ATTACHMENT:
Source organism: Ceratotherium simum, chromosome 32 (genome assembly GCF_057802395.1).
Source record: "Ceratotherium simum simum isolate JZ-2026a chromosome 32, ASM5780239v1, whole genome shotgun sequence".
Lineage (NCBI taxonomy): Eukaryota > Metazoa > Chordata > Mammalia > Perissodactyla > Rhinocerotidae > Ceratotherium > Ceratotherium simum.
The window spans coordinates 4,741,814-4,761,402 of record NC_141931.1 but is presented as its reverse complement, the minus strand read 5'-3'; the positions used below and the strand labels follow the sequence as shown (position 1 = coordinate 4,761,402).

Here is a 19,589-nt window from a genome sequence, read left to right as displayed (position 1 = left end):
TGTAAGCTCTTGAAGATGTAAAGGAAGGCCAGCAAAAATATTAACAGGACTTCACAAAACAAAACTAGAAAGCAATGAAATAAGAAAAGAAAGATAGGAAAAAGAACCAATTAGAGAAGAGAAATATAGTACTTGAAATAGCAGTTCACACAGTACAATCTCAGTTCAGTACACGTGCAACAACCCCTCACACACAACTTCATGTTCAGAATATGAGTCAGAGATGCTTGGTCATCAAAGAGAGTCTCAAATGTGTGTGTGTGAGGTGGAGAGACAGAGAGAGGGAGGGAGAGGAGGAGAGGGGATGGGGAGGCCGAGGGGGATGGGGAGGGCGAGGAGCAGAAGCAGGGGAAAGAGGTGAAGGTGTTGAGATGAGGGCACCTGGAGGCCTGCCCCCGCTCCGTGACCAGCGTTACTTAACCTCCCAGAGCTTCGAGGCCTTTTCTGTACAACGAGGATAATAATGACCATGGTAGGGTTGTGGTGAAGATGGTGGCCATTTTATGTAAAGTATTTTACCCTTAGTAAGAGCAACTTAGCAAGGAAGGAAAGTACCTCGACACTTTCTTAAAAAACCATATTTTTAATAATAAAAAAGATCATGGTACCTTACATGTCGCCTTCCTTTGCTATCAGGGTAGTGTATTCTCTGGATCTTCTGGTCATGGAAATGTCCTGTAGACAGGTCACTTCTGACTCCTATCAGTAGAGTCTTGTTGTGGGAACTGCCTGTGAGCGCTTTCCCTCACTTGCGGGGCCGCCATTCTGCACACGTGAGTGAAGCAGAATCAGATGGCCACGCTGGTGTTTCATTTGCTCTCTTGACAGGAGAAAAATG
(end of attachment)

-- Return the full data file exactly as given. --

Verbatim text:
Source organism: Ceratotherium simum, chromosome 32 (genome assembly GCF_057802395.1).
Source record: "Ceratotherium simum simum isolate JZ-2026a chromosome 32, ASM5780239v1, whole genome shotgun sequence".
Lineage (NCBI taxonomy): Eukaryota > Metazoa > Chordata > Mammalia > Perissodactyla > Rhinocerotidae > Ceratotherium > Ceratotherium simum.
The window spans coordinates 4,741,814-4,761,402 of record NC_141931.1 but is presented as its reverse complement, the minus strand read 5'-3'; the positions used below and the strand labels follow the sequence as shown (position 1 = coordinate 4,761,402).

Here is a 19,589-nt window from a genome sequence, read left to right as displayed (position 1 = left end):
TGTAAGCTCTTGAAGATGTAAAGGAAGGCCAGCAAAAATATTAACAGGACTTCACAAAACAAAACTAGAAAGCAATGAAATAAGAAAAGAAAGATAGGAAAAAGAACCAATTAGAGAAGAGAAATATAGTACTTGAAATAGCAGTTCACACAGTACAATCTCAGTTCAGTACACGTGCAACAACCCCTCACACACAACTTCATGTTCAGAATATGAGTCAGAGATGCTTGGTCATCAAAGAGAGTCTCAAATGTGTGTGTGTGAGGTGGAGAGACAGAGAGAGGGAGGGAGAGGAGGAGAGGGGATGGGGAGGCCGAGGGGGATGGGGAGGGCGAGGAGCAGAAGCAGGGGAAAGAGGTGAAGGTGTTGAGATGAGGGCACCTGGAGGCCTGCCCCCGCTCCGTGACCAGCGTTACTTAACCTCCCAGAGCTTCGAGGCCTTTTCTGTACAACGAGGATAATAATGACCATGGTAGGGTTGTGGTGAAGATGGTGGCCATTTTATGTAAAGTATTTTACCCTTAGTAAGAGCAACTTAGCAAGGAAGGAAAGTACCTCGACACTTTCTTAAAAAACCATATTTTTAATAATAAAAAAGATCATGGTACCTTACATGTCGCCTTCCTTTGCTATCAGGGTAGTGTATTCTCTGGATCTTCTGGTCATGGAAATGTCCTGTAGACAGGTCACTTCTGACTCCTATCAGTAGAGTCTTGTTGTGGGAACTGCCTGTGAGCGCTTTCCCTCACTTGCGGGGCCGCCATTCTGCACACGTGAGTGAAGCAGAATCAGATGGCCACGCTGGTGTTTCATTTGCTCTCTTGACAGGAGAAAAATG